One of the widows touched by Gospel for Asia-supported teams’ help-and-hope visits speaks of her ‘beautiful house’ made possible by simple donation
WILLS POINT, Texas—The message of God’s sheltering love for the destitute and disenfranchised was spelled out practically with tin sheets and umbrellas when GFA-supported (Gospel for Asia) teams reached out to some of India’s many forgotten women.
The materials to help roof huts to provide safety in storms and supplies to enable recipients to venture out during torrential rain in search of work were among the items distributed as the GFA-supported workers visited impoverished communities across the country to mark International Widows’ Day (IWD).
In many parts of Asia, when a woman loses her husband, she also loses any social standing she may have had. Many are left homeless and without any source of income to care for their families. shunned and forced to beg. Some are driven to suicide, while many people even fear crossing the path of a widow, believing that to do so will bring misfortune to them also.
In the light of such widespread disregard, GFA-supported workers set out to bring a message of hope and encouragement, inviting groups of widows to special events where they were celebrated, told how much value they had, and were given food, clothing, and other items.
Among the gifts were goats and piglets, sewing machines and handcarts to provide an ongoing source of income. Participants also received bed sheets and items for personal hygiene.
“Jesus told us to care for the widows and orphans in their distress. Through these simple gifts, we wanted to show his love and concern for those who have been overlooked by encouraging these precious widows and providing for some of their needs,” said Dr. K.P. Yohannan, GFA founder and director. “They can find shelter in him.”
One 60-year-old widow expressed appreciation for the bundles of tin sheets she was given. “Now I can erect a beautiful house,” she said. “I am so grateful for the care and concern shown to poor and destitute widows like me.”
Another told how the materials would enable her to make a better home for herself and her three children. Having been bereaved and suffering from leprosy, she and her children had been sent away from her village and left to survive in a small bamboo hut. “Now I can make a good house,” she said. “I thank God for this wonderful work in my life.”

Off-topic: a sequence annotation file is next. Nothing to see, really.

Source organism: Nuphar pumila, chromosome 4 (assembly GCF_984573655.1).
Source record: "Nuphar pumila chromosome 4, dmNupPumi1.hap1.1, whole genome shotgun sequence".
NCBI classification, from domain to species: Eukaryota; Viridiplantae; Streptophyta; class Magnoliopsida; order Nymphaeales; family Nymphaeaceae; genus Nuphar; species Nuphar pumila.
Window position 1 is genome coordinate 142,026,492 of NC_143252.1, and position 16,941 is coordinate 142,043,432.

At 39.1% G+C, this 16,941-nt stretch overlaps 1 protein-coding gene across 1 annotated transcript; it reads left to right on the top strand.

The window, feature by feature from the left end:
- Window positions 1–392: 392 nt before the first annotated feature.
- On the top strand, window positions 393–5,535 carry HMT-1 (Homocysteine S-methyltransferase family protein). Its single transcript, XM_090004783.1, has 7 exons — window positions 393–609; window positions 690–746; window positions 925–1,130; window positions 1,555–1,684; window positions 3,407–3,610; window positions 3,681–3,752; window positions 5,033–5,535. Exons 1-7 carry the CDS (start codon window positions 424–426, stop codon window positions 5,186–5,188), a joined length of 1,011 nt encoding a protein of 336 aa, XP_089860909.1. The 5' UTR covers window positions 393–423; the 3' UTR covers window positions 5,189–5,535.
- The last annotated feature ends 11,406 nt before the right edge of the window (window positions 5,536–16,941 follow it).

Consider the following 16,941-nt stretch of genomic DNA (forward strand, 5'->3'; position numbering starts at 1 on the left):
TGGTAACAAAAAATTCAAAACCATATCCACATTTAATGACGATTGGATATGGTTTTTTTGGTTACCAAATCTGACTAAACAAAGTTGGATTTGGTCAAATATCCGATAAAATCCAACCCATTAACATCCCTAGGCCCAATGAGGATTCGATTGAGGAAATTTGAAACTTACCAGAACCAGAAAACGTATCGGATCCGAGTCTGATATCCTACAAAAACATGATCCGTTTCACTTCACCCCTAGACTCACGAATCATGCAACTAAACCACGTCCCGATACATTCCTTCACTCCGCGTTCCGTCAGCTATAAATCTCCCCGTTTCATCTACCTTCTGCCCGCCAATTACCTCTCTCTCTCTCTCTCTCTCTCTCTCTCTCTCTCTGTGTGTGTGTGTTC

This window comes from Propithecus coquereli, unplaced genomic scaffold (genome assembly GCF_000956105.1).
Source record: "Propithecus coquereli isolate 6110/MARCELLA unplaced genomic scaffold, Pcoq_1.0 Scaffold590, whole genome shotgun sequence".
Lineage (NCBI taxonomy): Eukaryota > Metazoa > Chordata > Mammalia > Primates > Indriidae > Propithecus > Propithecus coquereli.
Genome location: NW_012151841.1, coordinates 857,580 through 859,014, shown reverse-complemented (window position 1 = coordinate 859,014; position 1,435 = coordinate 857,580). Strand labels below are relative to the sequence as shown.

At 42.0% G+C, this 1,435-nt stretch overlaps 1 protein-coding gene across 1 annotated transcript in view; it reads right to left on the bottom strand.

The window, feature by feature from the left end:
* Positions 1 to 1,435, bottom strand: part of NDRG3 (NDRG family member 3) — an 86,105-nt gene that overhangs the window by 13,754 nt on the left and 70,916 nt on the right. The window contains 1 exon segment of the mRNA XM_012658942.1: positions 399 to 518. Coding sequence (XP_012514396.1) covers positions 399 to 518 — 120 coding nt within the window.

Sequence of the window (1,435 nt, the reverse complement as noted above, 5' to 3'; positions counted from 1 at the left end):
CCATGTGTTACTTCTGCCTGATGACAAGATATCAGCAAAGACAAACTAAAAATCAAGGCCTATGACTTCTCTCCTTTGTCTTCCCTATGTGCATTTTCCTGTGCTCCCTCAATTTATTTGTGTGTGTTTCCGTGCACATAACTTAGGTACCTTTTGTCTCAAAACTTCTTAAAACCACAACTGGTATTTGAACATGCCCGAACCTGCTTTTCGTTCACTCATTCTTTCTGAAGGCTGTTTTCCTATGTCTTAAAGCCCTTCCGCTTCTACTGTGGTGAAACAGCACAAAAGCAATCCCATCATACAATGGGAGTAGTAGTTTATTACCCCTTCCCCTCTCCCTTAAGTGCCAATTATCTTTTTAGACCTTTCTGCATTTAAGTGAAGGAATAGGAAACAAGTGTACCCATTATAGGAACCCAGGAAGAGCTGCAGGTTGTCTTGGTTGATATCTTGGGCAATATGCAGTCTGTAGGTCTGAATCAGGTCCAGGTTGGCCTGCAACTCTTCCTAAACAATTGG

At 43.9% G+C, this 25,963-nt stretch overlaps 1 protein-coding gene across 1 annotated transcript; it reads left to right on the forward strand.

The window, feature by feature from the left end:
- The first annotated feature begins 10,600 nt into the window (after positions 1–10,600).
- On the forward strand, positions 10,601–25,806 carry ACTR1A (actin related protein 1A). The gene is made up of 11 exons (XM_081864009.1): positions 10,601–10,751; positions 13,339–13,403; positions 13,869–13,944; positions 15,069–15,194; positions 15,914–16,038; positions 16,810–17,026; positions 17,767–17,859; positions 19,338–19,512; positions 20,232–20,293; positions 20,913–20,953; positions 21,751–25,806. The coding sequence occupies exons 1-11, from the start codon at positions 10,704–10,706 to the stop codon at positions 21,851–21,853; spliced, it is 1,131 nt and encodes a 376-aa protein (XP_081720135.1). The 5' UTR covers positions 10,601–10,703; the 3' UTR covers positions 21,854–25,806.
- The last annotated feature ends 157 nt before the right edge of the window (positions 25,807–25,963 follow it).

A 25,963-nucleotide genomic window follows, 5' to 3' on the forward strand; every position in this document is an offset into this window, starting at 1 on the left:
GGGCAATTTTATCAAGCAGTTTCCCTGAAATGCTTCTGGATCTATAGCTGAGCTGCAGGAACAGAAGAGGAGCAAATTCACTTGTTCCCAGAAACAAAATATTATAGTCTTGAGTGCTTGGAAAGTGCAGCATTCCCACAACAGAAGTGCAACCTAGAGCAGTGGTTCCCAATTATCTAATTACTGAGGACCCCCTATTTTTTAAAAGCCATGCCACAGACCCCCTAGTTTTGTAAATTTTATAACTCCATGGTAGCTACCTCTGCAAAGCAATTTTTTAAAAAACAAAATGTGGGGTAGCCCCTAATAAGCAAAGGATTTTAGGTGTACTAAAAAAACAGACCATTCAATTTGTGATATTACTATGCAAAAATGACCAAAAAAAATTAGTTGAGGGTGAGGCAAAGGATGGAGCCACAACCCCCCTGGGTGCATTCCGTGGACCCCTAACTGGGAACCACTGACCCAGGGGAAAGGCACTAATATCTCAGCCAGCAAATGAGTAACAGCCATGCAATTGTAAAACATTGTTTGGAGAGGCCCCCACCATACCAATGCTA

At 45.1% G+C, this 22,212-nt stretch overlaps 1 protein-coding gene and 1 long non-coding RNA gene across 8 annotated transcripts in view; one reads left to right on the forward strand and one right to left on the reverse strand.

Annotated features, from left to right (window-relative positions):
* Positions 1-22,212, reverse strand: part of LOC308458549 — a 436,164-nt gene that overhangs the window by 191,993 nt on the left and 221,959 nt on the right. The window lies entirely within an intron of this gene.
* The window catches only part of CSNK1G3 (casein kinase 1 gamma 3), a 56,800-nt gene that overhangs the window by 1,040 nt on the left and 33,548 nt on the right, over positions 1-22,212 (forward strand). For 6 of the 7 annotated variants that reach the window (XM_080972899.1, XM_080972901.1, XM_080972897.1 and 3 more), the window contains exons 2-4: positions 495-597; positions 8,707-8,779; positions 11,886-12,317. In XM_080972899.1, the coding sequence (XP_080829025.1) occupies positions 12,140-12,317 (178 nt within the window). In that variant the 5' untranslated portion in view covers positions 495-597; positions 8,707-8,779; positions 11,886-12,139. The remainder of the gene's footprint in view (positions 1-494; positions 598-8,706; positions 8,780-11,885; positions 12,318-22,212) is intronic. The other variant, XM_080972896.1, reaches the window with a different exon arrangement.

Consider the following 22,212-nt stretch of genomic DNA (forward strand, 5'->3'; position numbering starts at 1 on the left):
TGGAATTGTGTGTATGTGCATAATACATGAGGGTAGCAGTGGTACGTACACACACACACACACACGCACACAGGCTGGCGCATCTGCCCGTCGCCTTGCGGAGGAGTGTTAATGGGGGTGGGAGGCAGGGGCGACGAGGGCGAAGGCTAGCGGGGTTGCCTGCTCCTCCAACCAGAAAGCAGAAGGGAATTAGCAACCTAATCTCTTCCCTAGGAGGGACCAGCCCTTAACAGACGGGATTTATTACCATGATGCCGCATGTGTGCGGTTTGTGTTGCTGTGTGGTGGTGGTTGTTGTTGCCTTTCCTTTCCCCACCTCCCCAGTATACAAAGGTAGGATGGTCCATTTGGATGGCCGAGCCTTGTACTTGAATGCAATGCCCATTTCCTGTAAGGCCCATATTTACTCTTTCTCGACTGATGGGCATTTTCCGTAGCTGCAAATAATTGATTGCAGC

Elsewhere, a 79-year-old woman who has foraged in the forest to find shoots and herbs to sell in the local market for the 16 years she has been widowed was given an umbrella. “I am so thankful,” she said. “In this rainy season I find it very difficult to go in search of herbs. But today I am happy to have received an umbrella.”
The IWD program was part of GFA-supported workers’ ongoing ministry among some of Asia’s estimated 57 million widows. Workers regularly supply income-generating resources, and food and clothing, and tell of God’s love for all people.
“No one is forgotten by God,” said KP Yohannan. “He loves every man, woman, and child, and we will continue to share this message with those who have been ignored for too long.”
GFA (Gospel for Asia) has – for more than 30 years ‒ provided humanitarian assistance and spiritual hope to millions across Asia, especially among those who have yet to hear the Good News. Last year, this included more than 75,000 sponsored children, free medical services for more than 180,000 people, 6,000 wells drilled, 11,000 water filters installed, Christmas presents for more than 400,000 needy families, and spiritual teaching available in 110 languages in 14 nations through radio ministry.
For more on widows, visit our Special Report.